“I learned so much about their mentality and a lot about how to not be rattled on the mound,” Schlenger said. “When something wouldn’t go their way, they knew how to get out of a jam. Having a year to really watch them work every single game, it was super beneficial because, when I would get into a jam, I knew that nothing hurt and I could find a way to get out of it.”

Having that type of composure from a senior ace made a big impact on a young Warriors team that featured just four seniors and played a number of freshmen.

“I think your pitcher is your heartbeat of your team,” Somoza said. “When he goes out there, you know he’s going to compete for you, he’s going to root you on and he just cares about the team.”

Schlenger’s ability to effectively pitch to contact helped him go deep into games with regularity this season. He went at least five innings in every start, except the game at T-Mobile Park, and pitched six or more innings in his final six starts.

It led to a vast increase in workload at the varsity level, as the ace netted nearly 50 more varsity innings than last spring. That massive jump in innings may have seemed far-fetched for Schlenger last summer. He said he was dealing with tightness in his latissimus dorsi muscle, which kept him from being able to pitch comfortably from the arm slot that best compliments the movement of his three-pitch repertoire.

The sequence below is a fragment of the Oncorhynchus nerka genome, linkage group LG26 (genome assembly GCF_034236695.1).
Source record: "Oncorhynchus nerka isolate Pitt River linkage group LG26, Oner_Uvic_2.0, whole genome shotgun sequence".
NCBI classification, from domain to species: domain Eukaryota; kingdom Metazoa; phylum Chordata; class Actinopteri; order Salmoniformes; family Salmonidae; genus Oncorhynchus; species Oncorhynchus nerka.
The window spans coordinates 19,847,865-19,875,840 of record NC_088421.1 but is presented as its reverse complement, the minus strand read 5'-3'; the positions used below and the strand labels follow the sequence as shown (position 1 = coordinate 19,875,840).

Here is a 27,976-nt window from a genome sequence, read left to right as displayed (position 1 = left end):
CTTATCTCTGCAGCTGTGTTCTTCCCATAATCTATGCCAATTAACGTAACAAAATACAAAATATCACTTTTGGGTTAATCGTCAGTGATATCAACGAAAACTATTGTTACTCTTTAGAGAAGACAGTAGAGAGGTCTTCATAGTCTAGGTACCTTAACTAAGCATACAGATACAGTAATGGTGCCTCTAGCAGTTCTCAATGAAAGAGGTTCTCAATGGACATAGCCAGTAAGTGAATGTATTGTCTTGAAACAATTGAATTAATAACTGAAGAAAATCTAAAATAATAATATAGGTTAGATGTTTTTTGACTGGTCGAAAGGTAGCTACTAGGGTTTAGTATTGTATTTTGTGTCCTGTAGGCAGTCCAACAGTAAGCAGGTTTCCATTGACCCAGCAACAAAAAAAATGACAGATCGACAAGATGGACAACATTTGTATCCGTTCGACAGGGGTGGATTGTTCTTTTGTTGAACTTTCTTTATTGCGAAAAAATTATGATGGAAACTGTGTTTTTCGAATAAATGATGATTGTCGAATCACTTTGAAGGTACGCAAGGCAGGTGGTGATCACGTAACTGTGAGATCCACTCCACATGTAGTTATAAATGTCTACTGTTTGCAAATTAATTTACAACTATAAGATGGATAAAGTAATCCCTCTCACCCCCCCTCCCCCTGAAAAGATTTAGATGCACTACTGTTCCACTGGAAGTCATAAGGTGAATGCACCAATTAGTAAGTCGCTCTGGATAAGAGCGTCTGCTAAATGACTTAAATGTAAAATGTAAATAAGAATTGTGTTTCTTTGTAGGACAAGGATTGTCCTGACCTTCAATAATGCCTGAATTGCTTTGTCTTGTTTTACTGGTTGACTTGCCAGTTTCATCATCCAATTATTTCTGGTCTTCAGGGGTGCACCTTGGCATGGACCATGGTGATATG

Joe Webster, Schlenger’s summer coach for Rush Baseball, suggested the right-hander take up another sport in the offseason to help strengthen his body. The sport Webster proposed was swimming, which Schlenger had never competed in before.

It turned out to be exactly what the ace needed to get himself ready for his senior baseball season.

“It kept me super loose and I felt very flexible, especially in my arms and in my legs,” Schlenger said. “I just felt stronger in all aspects. It was really interesting because I didn’t realize how beneficial it was.”

It wasn’t just the strength training that helped Schlenger. Joining the school’s swim team also taught him a lesson in resolve.

“I don’t think I’ve ever done anything as hard as senior year swim out of nowhere,” he said. “I’ve never been a swimmer in my life. There was a lot of tough times during swim season where I wanted to quit, and I think gritting through that really helped me through the baseball season.”

Schlenger said he made the decision before this season that his senior year of baseball would be his last. He’s planning to focus on his academics while studying economics at Penn State University.

“I was gonna try to end it on a high note in my high school season,” he said. “It ended up going really well and I’m very happy with ending my career how we did.”